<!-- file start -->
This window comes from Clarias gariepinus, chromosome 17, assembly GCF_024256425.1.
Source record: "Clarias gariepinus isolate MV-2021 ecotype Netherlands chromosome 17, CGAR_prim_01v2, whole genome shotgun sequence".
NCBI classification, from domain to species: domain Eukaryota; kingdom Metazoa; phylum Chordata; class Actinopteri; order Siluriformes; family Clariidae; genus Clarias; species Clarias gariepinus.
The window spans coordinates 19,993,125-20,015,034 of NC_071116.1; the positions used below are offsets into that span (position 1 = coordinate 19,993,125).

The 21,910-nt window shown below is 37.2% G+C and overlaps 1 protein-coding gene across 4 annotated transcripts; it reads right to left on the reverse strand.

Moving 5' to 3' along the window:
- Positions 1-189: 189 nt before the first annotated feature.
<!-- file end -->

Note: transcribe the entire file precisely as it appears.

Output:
This window comes from Clarias gariepinus, chromosome 17, assembly GCF_024256425.1.
Source record: "Clarias gariepinus isolate MV-2021 ecotype Netherlands chromosome 17, CGAR_prim_01v2, whole genome shotgun sequence".
NCBI classification, from domain to species: domain Eukaryota; kingdom Metazoa; phylum Chordata; class Actinopteri; order Siluriformes; family Clariidae; genus Clarias; species Clarias gariepinus.
The window spans coordinates 19,993,125-20,015,034 of NC_071116.1; the positions used below are offsets into that span (position 1 = coordinate 19,993,125).

The 21,910-nt window shown below is 37.2% G+C and overlaps 1 protein-coding gene across 4 annotated transcripts; it reads right to left on the reverse strand.

Moving 5' to 3' along the window:
- Positions 1-189: 189 nt before the first annotated feature.